In early January 2000, new provisions designed to limit the consequences of what are known as orphan clauses were added to the Act respecting labour standards.1 These prohibit collective agreements from providing for clauses that create differences in treatment, based solely on the hiring date, in some of the employment conditions of workers who perform the same tasks.
While a number of the lower court decisions have interpreted these provisions restrictively, the Court of Appeal of Québec has recently made some clarifications as to their application.2
The matter began when a Canadian telecommunications giant created a spin-off company. The new company started up by hiring employees from its parent company and recruiting newcomers. These were the circumstance under which the employer and union initially entered into a collective agreement that provided for various job categories that included separate categories for both old and new employees, each with their own pay scales. When the agreement first came up for renewal, some of these job categories were merged, though the pay ranges remained separate.
Based on the prohibition placed on orphan clauses, the Commission des normes du travail (CNT) brought an action on behalf of the newly recruited employees and sought reimbursement of the wage gap generated by the contested job category.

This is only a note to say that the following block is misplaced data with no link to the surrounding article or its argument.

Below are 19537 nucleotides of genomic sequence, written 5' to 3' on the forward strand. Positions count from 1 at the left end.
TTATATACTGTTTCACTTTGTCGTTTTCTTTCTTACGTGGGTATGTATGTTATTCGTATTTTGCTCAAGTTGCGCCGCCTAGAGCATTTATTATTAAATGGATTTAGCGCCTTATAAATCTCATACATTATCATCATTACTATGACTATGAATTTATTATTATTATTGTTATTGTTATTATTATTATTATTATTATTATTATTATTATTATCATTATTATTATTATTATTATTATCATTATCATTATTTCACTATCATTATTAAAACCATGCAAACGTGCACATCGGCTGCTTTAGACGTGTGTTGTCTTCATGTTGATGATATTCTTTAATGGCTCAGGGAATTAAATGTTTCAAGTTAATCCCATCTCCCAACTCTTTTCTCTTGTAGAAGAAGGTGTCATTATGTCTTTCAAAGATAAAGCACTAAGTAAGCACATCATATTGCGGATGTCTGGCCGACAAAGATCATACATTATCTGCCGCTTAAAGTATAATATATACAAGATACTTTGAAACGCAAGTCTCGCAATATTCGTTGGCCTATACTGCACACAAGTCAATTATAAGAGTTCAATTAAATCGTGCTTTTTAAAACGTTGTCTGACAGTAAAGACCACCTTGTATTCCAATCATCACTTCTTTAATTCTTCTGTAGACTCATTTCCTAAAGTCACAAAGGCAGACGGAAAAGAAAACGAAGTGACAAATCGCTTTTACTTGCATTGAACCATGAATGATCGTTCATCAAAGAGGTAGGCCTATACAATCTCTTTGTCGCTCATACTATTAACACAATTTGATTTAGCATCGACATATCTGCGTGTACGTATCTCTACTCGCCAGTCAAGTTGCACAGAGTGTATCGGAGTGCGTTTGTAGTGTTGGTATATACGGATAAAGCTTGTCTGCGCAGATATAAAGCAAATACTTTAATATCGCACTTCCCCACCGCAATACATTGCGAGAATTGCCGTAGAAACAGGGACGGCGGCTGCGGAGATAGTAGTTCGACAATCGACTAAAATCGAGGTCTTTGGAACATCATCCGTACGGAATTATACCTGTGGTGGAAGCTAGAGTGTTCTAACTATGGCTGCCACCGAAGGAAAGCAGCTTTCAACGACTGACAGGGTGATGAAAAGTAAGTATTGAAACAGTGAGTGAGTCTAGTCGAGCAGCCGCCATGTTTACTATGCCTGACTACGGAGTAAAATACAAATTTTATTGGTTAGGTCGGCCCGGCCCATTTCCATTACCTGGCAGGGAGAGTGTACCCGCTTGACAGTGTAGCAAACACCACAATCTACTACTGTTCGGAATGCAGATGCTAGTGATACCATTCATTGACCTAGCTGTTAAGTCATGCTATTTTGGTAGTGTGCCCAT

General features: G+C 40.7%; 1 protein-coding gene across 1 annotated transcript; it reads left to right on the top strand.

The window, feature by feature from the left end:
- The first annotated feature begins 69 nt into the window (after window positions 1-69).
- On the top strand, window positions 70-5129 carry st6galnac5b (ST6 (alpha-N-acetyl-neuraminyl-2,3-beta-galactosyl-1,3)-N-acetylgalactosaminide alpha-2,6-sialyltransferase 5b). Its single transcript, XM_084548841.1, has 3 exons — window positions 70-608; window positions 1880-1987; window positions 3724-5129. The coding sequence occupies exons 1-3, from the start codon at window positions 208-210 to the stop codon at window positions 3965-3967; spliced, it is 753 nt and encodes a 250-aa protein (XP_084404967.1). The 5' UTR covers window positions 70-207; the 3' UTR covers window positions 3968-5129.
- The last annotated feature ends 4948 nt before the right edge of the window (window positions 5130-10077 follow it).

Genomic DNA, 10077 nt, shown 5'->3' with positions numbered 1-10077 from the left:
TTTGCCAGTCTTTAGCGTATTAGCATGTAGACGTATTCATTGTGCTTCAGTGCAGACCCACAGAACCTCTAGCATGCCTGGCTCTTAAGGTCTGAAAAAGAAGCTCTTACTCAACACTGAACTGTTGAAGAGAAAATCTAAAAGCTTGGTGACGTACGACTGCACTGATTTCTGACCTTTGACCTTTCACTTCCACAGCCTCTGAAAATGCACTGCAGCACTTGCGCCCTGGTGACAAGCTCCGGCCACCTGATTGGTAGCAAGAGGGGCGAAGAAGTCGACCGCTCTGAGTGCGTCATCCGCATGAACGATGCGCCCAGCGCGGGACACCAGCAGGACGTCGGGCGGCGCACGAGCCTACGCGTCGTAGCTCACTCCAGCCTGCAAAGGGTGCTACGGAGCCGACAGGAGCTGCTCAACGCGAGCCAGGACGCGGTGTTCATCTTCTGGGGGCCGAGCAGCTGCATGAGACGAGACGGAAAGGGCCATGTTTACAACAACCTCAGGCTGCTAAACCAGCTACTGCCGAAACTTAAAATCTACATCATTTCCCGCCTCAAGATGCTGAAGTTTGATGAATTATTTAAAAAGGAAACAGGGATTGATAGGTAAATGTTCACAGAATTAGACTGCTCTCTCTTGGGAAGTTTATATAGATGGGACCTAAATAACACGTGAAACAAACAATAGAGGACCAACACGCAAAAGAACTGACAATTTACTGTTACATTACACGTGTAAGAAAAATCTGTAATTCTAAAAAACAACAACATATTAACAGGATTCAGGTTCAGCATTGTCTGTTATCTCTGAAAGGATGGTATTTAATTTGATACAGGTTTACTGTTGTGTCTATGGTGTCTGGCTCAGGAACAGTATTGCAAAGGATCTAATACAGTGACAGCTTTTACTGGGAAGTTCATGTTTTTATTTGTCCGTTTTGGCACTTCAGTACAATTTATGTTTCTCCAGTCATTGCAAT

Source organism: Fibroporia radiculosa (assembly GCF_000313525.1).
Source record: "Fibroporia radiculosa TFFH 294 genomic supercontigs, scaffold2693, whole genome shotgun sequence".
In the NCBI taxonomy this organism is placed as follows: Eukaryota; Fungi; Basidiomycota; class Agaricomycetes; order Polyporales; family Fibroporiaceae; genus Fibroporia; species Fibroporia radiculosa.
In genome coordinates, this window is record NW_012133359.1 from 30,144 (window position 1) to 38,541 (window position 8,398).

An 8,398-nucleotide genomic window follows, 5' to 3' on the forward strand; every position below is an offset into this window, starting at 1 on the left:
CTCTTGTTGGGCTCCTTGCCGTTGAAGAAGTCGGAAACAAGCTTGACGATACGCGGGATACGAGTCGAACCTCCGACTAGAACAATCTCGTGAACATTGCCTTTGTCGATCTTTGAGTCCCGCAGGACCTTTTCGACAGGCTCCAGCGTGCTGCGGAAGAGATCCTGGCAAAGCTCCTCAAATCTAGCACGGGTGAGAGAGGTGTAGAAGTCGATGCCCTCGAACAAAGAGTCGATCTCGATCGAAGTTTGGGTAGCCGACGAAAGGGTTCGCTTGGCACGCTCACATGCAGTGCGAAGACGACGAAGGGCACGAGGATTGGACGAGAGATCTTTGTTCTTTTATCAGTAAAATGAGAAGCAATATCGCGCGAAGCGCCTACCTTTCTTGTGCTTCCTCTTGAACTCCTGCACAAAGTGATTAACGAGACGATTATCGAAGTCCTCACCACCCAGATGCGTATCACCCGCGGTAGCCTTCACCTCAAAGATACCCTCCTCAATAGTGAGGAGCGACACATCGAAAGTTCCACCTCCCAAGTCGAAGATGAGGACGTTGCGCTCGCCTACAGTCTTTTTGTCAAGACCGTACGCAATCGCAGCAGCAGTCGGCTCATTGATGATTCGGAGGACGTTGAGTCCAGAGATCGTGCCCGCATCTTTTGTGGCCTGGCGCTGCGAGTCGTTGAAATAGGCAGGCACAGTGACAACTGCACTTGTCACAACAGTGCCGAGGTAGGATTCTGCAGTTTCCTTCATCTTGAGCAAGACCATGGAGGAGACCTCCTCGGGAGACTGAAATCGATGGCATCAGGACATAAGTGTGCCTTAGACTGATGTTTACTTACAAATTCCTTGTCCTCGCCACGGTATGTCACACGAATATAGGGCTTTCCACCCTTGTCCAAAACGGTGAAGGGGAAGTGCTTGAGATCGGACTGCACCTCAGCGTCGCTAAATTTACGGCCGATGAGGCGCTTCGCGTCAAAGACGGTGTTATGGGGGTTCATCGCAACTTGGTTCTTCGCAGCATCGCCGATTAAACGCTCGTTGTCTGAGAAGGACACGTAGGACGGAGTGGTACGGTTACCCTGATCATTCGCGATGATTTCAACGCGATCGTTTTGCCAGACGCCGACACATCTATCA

The employer argued that the legislation did not apply because the hiring date was not the only factor explaining the difference. If that legislation did apply, the employer invoked the exemption that temporarily allows such a situation if the difference is eliminated within a reasonable period of time. The employer further asked that the union be jointly held liable owing to the fundamental role it played in negotiating the clause.
In the Superior Court judge’s opinion, the circumstances clearly revealed a difference based on hiring date. As for the exemption, the elimination of that difference within a reasonable period of time implied that the remedy had to take place during the term of the collective agreement. Lastly, he refused to impose any liability whatsoever on the union in the absence of any evidence that the latter was at fault.
The Court of Appeal upheld the Superior Court’s analysis of the difference in treatment. It was also of the view that the employer could not invoke the exemption because it failed to adduce evidence that the difference in treatment had been eliminated. However, Justice Beauregard went on to specify that a reasonable period of time is not limited to the term of the collective agreement, as stated by the Superior Court, but will vary depending on circumstances: the greater the difference, the longer the timeframe. To remedy that difference, an employer need not necessarily speed up the rate at which its younger employees’ wages are increased; the solution could just as easily be decreasing the older employees’ pay by freezing their wages until both job categories catch up with each other. As the court pointed out, in a unionized environment, everything is negotiable. Still, this type of issue requires “[TRANSLATION] a lot of good faith and fairness on all sides.”